‘Is it minus forty? HaHA! Gee! I didn’t notice. This t-shirt and coat is making me feel a bit overheated actually.’

(A breezy laugh ending with an accidental snort accompanies this announcement.)

WELL NO MORE!!!

I am finished with this self-imposed shame. I am no stranger to the damp winter cold of England, but the deep, deep depths of cold here in Montreal? No. I am not used to it. But, I’m adjusting to it. Slowly.

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(And I’m very proud of myself when I don’t have to wear gloves and it’s minus ten and pfft? What is this? A mere chill breeze, mortals!)

(I was wearing a heck of a lot of layers at the time. And the sun was shining.)

(So it probably doesn’t count.)

Things I’m used to:

  • Watching the rain
  • Living with the rain
  • Dodging puddles of rain water
  • Discussing the rain
  • Singing in the rain
  • Scurrying in from the rain

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Things I’m not used to:

  • Snow
  • Ice
  • Freezing rain
  • VERY VERY COLD COLDNESS

A little part of me wistfully longs to wear a beautiful coat with shape, elegance, and style, but right now? I wear a gazillion amount of clothing when I bus to work. It’s cold. I want to be warm. Being a human icicle is not a life goal.

giphy-15.gif

I will always be a tiny weeny bit embarrassed. It’s hard not to be. (COME ON, I’m wearing one coat, one hoodie, one fleece, one top and one vest – and that’s just for my top half.) But, I’m not going to apologise.

Nope.

Because yes, I’m wearing snow pants when literally no one else is … but if the wind blows sharply or the heavens sends its sparkling dandruff down … I shall be prepared.

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Books, I think I just rambled, Life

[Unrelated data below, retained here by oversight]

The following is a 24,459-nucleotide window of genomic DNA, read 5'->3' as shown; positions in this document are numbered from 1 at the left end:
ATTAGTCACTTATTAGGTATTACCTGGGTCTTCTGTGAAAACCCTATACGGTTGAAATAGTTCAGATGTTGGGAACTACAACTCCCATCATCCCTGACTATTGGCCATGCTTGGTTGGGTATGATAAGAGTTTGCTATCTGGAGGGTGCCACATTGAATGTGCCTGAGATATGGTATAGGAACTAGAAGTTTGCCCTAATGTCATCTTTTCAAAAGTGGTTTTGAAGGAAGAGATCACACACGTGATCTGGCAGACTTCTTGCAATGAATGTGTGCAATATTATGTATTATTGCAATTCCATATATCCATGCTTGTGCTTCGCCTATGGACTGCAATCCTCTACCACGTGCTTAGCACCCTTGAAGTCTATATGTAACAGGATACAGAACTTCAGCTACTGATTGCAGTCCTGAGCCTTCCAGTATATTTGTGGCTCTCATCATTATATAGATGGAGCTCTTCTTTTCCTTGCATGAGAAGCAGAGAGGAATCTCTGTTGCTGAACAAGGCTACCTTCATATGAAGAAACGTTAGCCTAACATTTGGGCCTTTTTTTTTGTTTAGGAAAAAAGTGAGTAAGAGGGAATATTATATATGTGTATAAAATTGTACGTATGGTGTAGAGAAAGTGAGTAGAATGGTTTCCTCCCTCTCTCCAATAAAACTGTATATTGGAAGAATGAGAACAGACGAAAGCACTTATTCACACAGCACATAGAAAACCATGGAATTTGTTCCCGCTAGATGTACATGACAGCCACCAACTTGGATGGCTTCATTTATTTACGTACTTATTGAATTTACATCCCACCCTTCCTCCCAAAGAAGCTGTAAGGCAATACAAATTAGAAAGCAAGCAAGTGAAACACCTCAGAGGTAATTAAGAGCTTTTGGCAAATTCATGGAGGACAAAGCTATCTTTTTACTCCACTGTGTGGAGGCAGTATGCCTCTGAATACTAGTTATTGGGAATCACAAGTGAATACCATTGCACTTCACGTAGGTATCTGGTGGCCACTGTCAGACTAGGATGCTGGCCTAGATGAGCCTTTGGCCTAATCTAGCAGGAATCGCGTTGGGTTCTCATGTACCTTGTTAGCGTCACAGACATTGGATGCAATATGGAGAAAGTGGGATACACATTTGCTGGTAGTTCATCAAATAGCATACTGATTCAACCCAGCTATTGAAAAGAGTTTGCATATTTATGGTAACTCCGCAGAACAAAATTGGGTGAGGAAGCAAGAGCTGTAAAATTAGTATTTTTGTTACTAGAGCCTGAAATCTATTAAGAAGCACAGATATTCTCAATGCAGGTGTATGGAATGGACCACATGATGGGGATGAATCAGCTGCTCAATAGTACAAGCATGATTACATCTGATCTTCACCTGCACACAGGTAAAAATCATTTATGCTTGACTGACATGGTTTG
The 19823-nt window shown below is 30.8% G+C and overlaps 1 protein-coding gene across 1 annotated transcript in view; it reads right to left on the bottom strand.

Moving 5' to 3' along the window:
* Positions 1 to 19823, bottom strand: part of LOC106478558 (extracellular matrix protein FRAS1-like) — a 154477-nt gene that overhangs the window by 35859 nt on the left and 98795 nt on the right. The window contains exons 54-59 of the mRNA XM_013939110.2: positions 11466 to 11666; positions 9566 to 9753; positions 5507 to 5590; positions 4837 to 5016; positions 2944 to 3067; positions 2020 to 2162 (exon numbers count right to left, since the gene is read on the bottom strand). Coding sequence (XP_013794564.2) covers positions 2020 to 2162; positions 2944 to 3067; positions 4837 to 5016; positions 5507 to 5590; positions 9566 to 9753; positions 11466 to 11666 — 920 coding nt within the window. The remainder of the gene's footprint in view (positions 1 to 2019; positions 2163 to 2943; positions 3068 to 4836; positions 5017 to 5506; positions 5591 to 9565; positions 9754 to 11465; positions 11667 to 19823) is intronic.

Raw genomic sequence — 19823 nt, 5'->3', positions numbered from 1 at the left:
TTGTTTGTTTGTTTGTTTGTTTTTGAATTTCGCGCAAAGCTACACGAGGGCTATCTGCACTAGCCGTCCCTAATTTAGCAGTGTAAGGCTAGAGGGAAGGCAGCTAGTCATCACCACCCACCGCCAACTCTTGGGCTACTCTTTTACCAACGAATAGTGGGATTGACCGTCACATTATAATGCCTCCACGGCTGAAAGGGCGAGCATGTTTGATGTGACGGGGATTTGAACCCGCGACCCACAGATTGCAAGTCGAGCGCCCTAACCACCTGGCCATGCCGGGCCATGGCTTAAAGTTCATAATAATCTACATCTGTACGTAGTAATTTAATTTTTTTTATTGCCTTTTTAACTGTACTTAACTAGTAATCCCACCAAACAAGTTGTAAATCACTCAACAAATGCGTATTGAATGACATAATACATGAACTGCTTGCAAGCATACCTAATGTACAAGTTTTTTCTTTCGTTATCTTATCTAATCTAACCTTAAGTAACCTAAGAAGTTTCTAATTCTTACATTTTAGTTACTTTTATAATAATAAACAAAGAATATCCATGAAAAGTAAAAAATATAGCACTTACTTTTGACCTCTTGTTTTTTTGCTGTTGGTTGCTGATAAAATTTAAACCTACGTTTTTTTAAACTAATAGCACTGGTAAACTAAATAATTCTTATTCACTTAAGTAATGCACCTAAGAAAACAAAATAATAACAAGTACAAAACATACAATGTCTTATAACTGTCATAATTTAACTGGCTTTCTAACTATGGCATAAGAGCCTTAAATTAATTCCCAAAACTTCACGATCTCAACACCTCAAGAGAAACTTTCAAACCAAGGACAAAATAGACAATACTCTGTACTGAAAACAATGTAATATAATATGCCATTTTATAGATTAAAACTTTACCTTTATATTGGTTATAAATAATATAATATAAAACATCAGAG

elephant thieves, adventures in grammar, and taps.

img_20181001_020627_033I’m living in Eastern Europe at the moment, TEFL-ing my heart out. English Grammar is an intriguing beast and I am wrestling with it on a daily basis. The upside is that grammar is logical. The downside is that though my brain is extremely fond of logic, it isn’t always very quick to grasp it. It’s fast in a sort of … ‘cold molasses gently oozing down an indecisive hill’ kind of way.

Thankfully, I don’t think my students are being too badly damaged, and dare I say it – are perhaps learning things as well.

Though I’ve never thought of my accent in a negative light – not really – right now I am having a crisis; I have a sort of not-posh posh British accent and it seems that learners find it easier to listen to and understand American English. (Something about the ‘r’s.)

My accent isn’t good enough.

Benefits of Living In Different Places: you find new ways to be humbled.

BOOKS I’VE READ

I mean, fanfiction doesn’t count, right? (WHAT?? YOU READ FANFICTION? Yes. Yes, I do #noragrets) Look. It’s free and it’s fun and sometimes it is written really well. What’s not to like?

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Appointment In Jerusalem

I only brought two physical books with me – this one and Holiness by J.C Ryle (I think?) Appointment in Jerusalem has been an encouragement and I shall probably reread it a few times while I am here.

Lydia left her comforts and the Known and traveled to where she believed God had called her. And if that isn’t courage, I don’t know what is.

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Elephant Thief by Lia Patterson

I have always liked Lia’s writing in the fanfiction realm. She’s also written two books and this one is my favourite.

She writes good characters and weaves enjoyable plots with a great dollop of adventure.

What’s not to love?

Also, she needs to write more books ASAP.

WRITING … WHY AREN’T YOU DOING IT?

To say I’ve gotten rusty with my writing skills is to say that the earth is round – both are facts and both should never be debated. [But one day I want to go to a flat earth conference … because imagine how interesting it would be? I have so many questions. 1) …  just … how … wut … *much spluttering* 2) BUT SCIENCE-! HISTORY! FACTS! EVIDENCE! 3) Tell me about everything you believe and why and can I write this down and how do you feel about being inserted into a book?]

Ah-hem.

What I mean to say is – I need to get back to writing a little more than lesson plans. But this will come with time, I think. And that time isn’t right now. Next week, I shall be teaching an extra two classes twice a week.

I am bracing myself.

APPARENTLY, I AM AN IDIOT

… and I have evidence to support this theory. My new apartment, you see, has taps. Running water. That sort of thing.

For perhaps a week, I believed that we didn’t have hot water. It’s the poorest country in Eastern Europe, I thought. You can’t have everything. Turns out … actually, you can. IF YOU TURN THE TAP IN THE RIGHT DIRECTION.

… yes. That sound you are hearing?

It’s me.

Face palming.

Benefits of Living In Different Places: you find new ways to be EXTREMELY humbled.